on fear…

I love writers who give their readers a glimpse into their own story – the hope, the fear, the questions, the journey – an artist whose style draws you in and helps you discover more of who you are.

Let me introduce to you one of my favorite masculine voices. He’s a teacher, a pastor, a leader, a learner, a mentor, a hilarious storyteller, a deep soul…and at the same time, offers himself as a husband and daddy. Welcome to my friend, Brad Nelson…my first guest writer. You can become more fascinated with him at Bleeding Out Loud.

The post below puts his heart for God and for the human journey on display. May you feel joined and challenged and inspired…

One of the most persistent forces in my life is fear. It’s relentless. I swear it’s like being surrounded by a pack of wolves. You beat it back on one side and it advances on you from the other. I feel it most acutely as a writer and a teacher. Whatever it is that I’m trying to say, I’m afraid I won’t say it well. I’m afraid that no one else will think it’s worth hearing. Or worse, I’m afraid that I don’t actually have anything to say in the first place.

This is how fear works. It stays at you, wears you down, it chokes out your life, seeks to paralyze and diminish you.

Two weeks ago I got an email from a woman who had been feeling the urge to begin writing. She said, “I feel like I’m supposed to write, but it terrifies me. How do you get over the feeling that what you are writing may sound interesting to you, but to someone else it sounds obvious and anything but thought provoking? Is my fear of being judged ever something you had to overcome?” These are great questions because they hit at the heart of what it means to be human. We sense that we have it in us to be and to do so much more, but fear stands in the way.

We all have our demons to wrestle with, but it’s in naming and facing our fears that we actually learn to rob them of their false power over us. Speaking of the counter-intuitive embrace of fear, Annie Dillard writes that we need to “ride the demons all the way down.” Why? Because, as Parker Palmer so eloquently puts it, “they are the most reliable guides to the deeper reaches of who we are created to be.” If you can begin to name and then embrace the demons then you’ve begun the journey to those deeper reaches.

And the journey matters because we become by doing. People who love their neighbors become people who love their neighbors precisely by making the choice to love their neighbors, especially when they don’t feel anything like love inside them. Or maybe another way to say it is that the way to face fear is to simply show up. Everyday. Its nature is to diminish you, to keep distance between you and whatever it is that’s on the other side. But when you show up day after day, you draw close to it, and the fear slowly becomes a guide.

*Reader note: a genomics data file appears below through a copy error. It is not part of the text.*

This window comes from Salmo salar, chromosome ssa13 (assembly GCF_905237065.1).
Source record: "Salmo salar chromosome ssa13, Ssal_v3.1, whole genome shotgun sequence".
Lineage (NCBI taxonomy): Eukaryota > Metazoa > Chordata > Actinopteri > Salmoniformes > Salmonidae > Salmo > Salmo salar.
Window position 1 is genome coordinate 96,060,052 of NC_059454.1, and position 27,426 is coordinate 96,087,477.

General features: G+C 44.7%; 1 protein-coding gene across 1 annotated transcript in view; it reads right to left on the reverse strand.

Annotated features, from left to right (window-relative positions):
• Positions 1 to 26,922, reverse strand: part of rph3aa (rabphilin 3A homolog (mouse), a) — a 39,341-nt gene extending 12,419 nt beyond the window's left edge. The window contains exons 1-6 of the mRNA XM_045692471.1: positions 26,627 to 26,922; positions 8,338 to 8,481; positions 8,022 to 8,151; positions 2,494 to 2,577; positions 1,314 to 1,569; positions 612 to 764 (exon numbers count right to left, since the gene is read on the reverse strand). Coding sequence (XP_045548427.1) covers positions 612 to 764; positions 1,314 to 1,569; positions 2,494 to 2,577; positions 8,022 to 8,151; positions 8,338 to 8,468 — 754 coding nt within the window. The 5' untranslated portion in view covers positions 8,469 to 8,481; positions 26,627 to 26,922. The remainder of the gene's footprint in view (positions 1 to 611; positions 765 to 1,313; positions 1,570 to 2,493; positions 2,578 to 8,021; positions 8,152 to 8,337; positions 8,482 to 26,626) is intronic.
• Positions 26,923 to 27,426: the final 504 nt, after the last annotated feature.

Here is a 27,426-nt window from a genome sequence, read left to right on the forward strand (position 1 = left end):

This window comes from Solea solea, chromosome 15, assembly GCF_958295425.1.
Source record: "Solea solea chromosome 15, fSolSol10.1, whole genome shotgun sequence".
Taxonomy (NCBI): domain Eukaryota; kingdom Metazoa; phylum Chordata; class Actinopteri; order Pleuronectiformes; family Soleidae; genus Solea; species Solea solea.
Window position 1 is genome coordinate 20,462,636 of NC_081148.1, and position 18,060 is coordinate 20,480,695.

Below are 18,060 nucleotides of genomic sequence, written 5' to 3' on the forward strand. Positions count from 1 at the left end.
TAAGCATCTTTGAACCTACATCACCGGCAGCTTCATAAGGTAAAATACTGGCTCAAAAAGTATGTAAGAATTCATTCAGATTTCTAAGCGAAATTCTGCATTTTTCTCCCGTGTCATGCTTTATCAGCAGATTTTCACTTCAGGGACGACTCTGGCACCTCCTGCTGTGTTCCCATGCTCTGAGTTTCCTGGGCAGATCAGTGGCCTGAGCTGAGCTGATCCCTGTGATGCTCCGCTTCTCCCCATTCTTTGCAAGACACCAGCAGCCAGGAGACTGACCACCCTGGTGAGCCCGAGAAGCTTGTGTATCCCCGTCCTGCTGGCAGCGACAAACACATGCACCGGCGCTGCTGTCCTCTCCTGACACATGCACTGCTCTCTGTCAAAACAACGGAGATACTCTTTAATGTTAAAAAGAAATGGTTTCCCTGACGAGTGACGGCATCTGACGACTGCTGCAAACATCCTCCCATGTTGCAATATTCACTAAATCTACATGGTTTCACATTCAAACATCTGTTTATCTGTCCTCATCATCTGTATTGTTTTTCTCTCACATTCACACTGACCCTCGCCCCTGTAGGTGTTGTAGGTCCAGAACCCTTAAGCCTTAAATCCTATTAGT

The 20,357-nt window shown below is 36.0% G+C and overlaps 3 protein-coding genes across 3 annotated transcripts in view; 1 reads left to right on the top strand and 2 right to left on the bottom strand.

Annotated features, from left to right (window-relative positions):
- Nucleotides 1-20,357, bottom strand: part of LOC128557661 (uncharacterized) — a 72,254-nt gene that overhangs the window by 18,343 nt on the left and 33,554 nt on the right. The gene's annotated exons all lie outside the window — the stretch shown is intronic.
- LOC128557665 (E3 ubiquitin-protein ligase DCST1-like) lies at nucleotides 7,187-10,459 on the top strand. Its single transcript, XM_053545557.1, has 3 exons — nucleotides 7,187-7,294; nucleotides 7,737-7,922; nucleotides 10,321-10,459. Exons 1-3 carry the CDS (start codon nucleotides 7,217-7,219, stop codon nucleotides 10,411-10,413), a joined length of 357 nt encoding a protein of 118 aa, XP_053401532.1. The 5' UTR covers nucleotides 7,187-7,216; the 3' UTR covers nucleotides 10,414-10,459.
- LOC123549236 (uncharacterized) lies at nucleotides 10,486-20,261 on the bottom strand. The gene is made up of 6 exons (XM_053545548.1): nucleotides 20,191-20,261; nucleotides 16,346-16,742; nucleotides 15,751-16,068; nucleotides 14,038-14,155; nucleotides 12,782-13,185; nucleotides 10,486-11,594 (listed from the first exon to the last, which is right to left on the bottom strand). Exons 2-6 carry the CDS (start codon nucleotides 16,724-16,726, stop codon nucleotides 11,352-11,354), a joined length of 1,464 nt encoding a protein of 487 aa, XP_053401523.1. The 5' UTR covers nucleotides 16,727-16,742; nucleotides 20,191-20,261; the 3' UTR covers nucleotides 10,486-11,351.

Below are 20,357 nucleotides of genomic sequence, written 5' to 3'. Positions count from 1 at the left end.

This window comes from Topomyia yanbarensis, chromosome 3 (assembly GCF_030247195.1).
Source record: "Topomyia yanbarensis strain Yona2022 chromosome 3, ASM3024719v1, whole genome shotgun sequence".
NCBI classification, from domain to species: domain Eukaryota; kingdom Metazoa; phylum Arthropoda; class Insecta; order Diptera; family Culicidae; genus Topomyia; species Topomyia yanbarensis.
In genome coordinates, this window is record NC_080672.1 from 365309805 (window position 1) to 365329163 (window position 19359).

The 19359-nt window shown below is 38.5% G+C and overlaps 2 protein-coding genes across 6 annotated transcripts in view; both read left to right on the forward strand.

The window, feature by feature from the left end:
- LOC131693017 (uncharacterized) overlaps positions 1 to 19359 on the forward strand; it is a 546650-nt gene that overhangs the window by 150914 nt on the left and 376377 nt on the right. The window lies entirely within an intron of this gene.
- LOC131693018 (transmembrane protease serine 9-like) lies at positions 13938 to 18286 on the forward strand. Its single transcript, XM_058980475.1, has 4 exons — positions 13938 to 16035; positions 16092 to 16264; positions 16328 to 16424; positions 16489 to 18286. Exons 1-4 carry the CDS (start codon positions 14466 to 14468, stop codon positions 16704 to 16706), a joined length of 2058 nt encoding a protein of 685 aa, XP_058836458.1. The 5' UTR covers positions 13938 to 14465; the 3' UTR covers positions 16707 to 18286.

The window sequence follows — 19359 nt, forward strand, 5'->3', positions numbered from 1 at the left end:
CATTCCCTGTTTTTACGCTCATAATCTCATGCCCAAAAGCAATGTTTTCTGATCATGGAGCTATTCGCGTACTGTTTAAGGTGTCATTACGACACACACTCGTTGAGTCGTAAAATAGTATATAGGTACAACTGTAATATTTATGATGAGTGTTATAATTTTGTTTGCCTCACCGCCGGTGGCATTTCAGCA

That doesn’t make it easy by any means. Whenever someone makes the decision to overcome fear and live meaningfully, they also open themselves to risk and failure. In his book Story, Robert McKee points out that risk and meaning go hand in hand. You never get one without the other. “To live meaningfully is to be at perpetual risk.” The minute you stop risking, fear wins.

Ultimately, I think fear is rooted in the feeling that we’re inadequate. That we don’t have what it takes or we don’t measure up. So we constantly engage in the game of comparing ourselves with others to see where we rate. When I first started writing and teaching I wanted to be great. It was the same when I became a parent. Then I got knee deep in the hard work of writing, preaching, and parenting, and I realized that being great wasn’t the point. Being effective was the point. That was completely disarming.

There’s only one problem. In the words of Nelson Mandela:

“Our deepest fear is not that we are inadequate. Our deepest fear is that we are powerful beyond measure. It is our light, not our darkness that most frightens us. We ask ourselves, ‘Who am I to be brilliant, gorgeous, talented, fabulous?’ Actually, who are you not to be? You are a child of God. Your playing small does not serve the world. There is nothing enlightened about shrinking so that other people won’t feel insecure around you. We are all meant to shine, as children do. We were born to make manifest the glory of God that is within us. It’s not just in some of us; it’s in everyone. And as we let our own light shine, we unconsciously give other people permission to do the same. As we are liberated from our own fear, our presence automatically liberates others.”